When your little ones start school the chances are they will be sent home with spellings to learn. Now each school has their own way of doing this - some start in reception, some later. Some do tests that they take seriously with points and rewards offered for those who achieve top marks (not helpful if you ask me…! But no-one did so I’ll shut up!) some just do it in quite a relaxed way (Ewan’s school does, big thumbs up from me). But usually the onus is on us, the parents or people looking after those kiddies at home, to help them learn to spell these words.
Now you might be told to help them fill out a sheet of paper every day whereby they write the words over and over in tedious lines and are told to look, cover, write, check or something similar. BORING!!!
Who wants to do that? Not the kids. Certainly not me. Sitting at the kitchen table getting Ewan to write out words would be a surefire way to end the day with frustration, tears and a large glass of wine (oh did you think I meant him?....no, ME!)
So what to do? Well I can think of 50 better ways to learn them that don’t ever involve me pinning him to a table and announcing ‘we’re practising your spellings now young man’ like some Victorian overlord. Here’s what we do…
First up, I just want him to be able to confidently recognise and read the words and know what they mean! What’s the point of learning which letters come in which order like an algorithm robot if he has no understanding? Ewan gets his spellings on a Friday each week. I refuse to do homework over the weekend - so we spend Monday to Friday doing his spellings. Five minutes a day, over those five days - sometimes only 3 or 4 days depending on what else is going on! So for the first three days all we do is play recognition games. I write the spellings on some bits of paper or card and we play the following games…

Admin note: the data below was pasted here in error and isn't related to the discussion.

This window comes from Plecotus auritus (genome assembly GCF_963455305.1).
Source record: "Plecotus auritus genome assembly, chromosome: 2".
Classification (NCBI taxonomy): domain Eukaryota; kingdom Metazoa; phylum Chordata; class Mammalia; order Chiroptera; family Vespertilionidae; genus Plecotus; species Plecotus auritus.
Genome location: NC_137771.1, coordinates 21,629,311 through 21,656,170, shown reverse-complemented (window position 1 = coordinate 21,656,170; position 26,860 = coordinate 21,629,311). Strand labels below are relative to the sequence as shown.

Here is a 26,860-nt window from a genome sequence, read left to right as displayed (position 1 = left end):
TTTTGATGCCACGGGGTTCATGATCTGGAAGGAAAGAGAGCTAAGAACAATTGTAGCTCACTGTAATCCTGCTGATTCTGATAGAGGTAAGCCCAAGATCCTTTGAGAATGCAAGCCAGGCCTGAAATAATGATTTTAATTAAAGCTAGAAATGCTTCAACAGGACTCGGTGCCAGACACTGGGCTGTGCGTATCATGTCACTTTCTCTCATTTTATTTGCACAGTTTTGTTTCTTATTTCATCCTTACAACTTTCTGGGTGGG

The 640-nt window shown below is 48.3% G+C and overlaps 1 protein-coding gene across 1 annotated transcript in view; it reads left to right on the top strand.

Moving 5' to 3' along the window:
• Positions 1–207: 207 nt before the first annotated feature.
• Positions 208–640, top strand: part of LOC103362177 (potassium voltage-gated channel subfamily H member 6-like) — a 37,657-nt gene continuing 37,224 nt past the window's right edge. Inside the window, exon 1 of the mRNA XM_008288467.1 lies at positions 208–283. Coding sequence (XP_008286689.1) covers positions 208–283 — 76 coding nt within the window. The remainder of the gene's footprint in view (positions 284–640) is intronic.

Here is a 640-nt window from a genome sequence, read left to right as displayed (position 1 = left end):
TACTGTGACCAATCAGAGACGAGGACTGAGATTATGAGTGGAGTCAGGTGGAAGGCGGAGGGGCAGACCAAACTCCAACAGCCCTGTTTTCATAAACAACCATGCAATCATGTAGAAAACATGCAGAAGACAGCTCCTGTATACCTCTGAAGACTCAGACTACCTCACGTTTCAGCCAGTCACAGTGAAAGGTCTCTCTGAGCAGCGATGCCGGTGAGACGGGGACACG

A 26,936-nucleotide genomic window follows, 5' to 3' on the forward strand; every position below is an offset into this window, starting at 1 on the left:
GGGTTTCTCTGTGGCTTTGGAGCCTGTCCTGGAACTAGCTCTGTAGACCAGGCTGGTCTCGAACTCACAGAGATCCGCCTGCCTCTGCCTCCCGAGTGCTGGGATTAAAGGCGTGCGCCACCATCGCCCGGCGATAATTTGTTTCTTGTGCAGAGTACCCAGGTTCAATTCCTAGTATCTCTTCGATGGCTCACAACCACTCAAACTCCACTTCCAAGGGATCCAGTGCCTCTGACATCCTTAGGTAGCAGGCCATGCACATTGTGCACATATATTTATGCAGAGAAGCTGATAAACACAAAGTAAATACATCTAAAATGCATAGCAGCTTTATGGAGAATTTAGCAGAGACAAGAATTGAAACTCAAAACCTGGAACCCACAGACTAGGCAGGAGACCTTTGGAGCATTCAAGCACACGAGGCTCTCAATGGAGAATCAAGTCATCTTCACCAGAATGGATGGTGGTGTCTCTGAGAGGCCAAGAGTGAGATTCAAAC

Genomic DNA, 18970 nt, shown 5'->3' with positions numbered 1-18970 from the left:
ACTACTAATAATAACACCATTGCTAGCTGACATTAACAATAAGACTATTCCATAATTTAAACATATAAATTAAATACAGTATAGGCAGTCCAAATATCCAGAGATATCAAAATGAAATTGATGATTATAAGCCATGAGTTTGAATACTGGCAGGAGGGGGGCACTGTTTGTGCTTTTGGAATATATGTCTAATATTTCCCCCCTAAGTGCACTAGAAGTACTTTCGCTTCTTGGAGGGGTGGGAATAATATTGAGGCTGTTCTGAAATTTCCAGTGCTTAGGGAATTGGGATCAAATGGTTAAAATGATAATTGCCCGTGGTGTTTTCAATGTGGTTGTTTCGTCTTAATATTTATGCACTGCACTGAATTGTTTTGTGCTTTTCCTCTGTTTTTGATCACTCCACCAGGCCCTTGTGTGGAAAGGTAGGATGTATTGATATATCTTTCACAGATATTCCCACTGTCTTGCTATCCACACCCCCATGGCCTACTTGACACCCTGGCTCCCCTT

Or we might make the words out of playdoh sausages. Or try to knock them off the radiator in magnetic letter form. Or stamp them onto a magna doodle board with magnetic letters. Absolutely anything that plays with the words. During play we discuss patterns or digraphs we spot in the words, we verbally put them into sentences and talk about things that rhyme with them or silly words they sound like. We don’t write them down.
After we’ve played one or two recognition games we start with games that help with the ordering of those letters or memorising the words. Here are some ways I do this…
- Write the spellings on a bit of paper with a letter missing, write the missing letters on the opposite side of the paper but in a jumbled up order. They have to find the correct missing letter and draw a line to connect the two.
- Play the Spider’s Web game with each word, but instead of numbers I use the letters of each word and they have to connect them in the right order.
- Magnetic letters on a baking tray - find all the letters needed for the particular spellings and then call them out and let your little one find the correct letters and order them.
- Use magnetic letters to stamp the words into a piece of play dough
- Play The Washing Line
- Draw it - you write the words and ask them to draw a picture next to it that reminds them of the word - anything they like.